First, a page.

$ jobload 869186
869186.biobos       Node    Load    
                    p554    100%
                    p555    100%
                    p557    100%
                    p564    100%
                    p565    100%
                    p566    101%
                    p567    100%
                    p568    100%
            Job Average:    100%

This shows a well-behaved parallel job.

# jobload 763334
763334.biobos       Node    Load    
                    p1495    25%
                    p1497     0%
                    p1498     0%
                    p1500     0%
                    p1501     0%
                    p1503     0%
                    p1504     0%
                    p1507     0%
            Job Average:      3%

This last example shows a improperly running parallel job.

Monitoring memory usage

If your jobs require less than 0.5 GB of memory per process, they will run successfully on any Biowulf node. If they require a minimum per-core or total node memory, you will need to specify the node type to ensure that the jobs run on a node with sufficient memory.

Running jobload with the -m option will show the memory usage of your jobs.

biowulf% jobload -m user1
Jobs for  user1     Node    Cores   Load    Memory  
                                          Used/Total (G)
1898152.biobos      p1747     4      25%    5.7/8.1 
1898156.biobos      p1752     4      25%    4.7/8.1 
1898157.biobos      p1753     4      25%    5.9/8.1 

The jobs above for user1 are appropriately sized for the allocated nodes.

biowulf% jobload -m user2
Jobs for  user2      Node    Cores   Load    Memory  
                                          Used/Total (G)
2016779.biobos      p889      8      12%    2.2/74.2
2016780.biobos      p895      8      12%    2.1/74.2
2016781.biobos      p887      8      12%    2.1/74.2
2016782.biobos      p881      8      12%    2.1/74.2

The jobs for user2 have allocated the g72 nodes, but are only using ~2 GB of memory on each node. This is an inappropriate use of resources.

Some jobs may fluctuate in their memory usage. The batch system will track the resources used for each job, and if the -m e flag to qsub is used, this information will be emailed to the user at the end of the job. The value resources_used.mem will report the peak memory used by the job. This value should be used to allocate nodes with appropriate memory.

For example, the job below was submitted with qsub -m be -l nodes=1:g8 myscript. At the end of the job, the user will get a mail message along the following lines:

From: adm 
Date: October 13, 2010 9:39:29 AM EDT
To: user3@biobos.nih.gov
Subject: PBS JOB 2024340.biobos

PBS Job Id: 2024340.biobos
Job Name:   memhog2.bat
Execution terminated
Exit_status=0
resources_used.cpupercent=111
resources_used.cput=00:18:32
resources_used.mem=7344768kb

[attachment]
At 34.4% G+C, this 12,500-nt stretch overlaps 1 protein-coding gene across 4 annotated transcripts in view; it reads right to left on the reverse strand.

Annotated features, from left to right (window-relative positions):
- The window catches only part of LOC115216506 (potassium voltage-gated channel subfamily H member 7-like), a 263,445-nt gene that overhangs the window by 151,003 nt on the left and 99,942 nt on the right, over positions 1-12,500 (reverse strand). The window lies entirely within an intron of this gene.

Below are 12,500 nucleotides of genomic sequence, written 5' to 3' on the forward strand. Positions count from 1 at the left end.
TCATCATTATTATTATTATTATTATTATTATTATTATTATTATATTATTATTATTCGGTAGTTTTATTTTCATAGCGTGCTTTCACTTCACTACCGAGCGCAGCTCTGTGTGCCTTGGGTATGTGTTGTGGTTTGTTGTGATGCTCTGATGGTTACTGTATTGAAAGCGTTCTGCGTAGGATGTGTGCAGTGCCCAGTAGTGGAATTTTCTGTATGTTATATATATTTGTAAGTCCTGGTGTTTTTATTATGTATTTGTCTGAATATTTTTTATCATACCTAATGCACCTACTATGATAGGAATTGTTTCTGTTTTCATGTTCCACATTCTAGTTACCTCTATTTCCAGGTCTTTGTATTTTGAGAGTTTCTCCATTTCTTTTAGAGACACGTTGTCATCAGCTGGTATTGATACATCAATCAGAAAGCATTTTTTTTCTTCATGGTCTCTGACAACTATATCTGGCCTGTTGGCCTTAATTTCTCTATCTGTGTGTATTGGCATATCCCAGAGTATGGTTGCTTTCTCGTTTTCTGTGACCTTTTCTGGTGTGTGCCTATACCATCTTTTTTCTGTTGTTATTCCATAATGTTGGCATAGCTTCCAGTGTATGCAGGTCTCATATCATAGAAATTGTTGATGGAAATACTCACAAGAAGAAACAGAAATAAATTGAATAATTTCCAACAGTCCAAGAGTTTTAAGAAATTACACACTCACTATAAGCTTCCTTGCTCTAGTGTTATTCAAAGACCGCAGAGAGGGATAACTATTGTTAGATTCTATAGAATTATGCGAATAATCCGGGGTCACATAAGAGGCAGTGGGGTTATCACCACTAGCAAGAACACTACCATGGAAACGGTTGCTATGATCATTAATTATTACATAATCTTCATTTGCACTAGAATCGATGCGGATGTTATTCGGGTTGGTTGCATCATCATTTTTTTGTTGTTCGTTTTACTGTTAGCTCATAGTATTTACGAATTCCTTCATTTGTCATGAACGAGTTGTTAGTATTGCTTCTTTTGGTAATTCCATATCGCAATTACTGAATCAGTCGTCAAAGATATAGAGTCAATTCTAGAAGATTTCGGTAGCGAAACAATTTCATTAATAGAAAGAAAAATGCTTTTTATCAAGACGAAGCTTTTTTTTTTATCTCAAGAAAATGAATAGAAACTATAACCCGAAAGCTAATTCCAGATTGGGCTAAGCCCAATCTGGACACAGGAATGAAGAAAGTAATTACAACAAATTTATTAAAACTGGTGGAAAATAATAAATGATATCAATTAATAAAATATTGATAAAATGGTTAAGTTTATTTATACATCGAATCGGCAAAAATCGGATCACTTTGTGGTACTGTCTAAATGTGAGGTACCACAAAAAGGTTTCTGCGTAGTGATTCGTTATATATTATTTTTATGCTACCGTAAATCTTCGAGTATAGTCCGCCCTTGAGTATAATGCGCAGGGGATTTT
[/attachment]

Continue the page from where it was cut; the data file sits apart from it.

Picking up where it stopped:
resources_used.ncpus=1
resources_used.vmem=7494560kb
resources_used.walltime=00:17:05

The batch system reports that the job has used 7344768kb, or 7.3 GB. This job is appropriately sized for the 'g8' nodes.

Estimating memory

Before you submit a large swarm, you will want to estimate the memory requirements of each command (one line in the swarm command file). If you simply submit your swarm without any knowledge of the memory requirements, swarm will set up your jobs so that each command in your swarm gets 1 GB of memory. If your commands require more than 1 GB, the allocated nodes will get overloaded, and the jobs will be automatically deleted by the batch system or will hang the nodes. Therefore it is very important to estimate the memory for your commands.

Set up a swarm job containing just one swarm command, i.e. only one line. For example:

# this file is called swarm.bat
cd /data/$USER/mydir; prog1 -a 1 < infile1; prog2 -b 200 
Submit this to a node with reasonably large memory. For example,
swarm -g 20 -f swarm.bat

After the job completes, the swarm output file will report the memory used. e.g.

-------- running PBS epilogue script (5948947.biobos p1852 username) --------

Show some job stats:

5948947.biobos elapsed time:           200 seconds
5948947.biobos walltime:         00:00:00 hh:mm:ss
5948947.biobos memory limit:        20.00 GB
5948947.biobos memory used:          7.3 GB
5948947.biobos cpupercent used:     80.00 %

housekeeping: p1852 
------------- done PBS epilogue script -------------
This job used 7.3 GB of memory. If all the commands in the swarm are similar, it would be reasonable to submit the whole swarm requesting 8 GB of memory for each command.
swarm -g 8 -f whole_swarm.bat

jobcheck

The jobcheck command can be used to check the status of exited jobs. In particular it can be used to identify jobs that have been deleted due to their having exceeded node memory limits.

Show info for a particular job (the "D" indicates the job was probably deleted due to exceeding memory):

$ jobcheck 1019880
   Job ID        Job name      Walltime cpu%  MemLim MemUsed Estat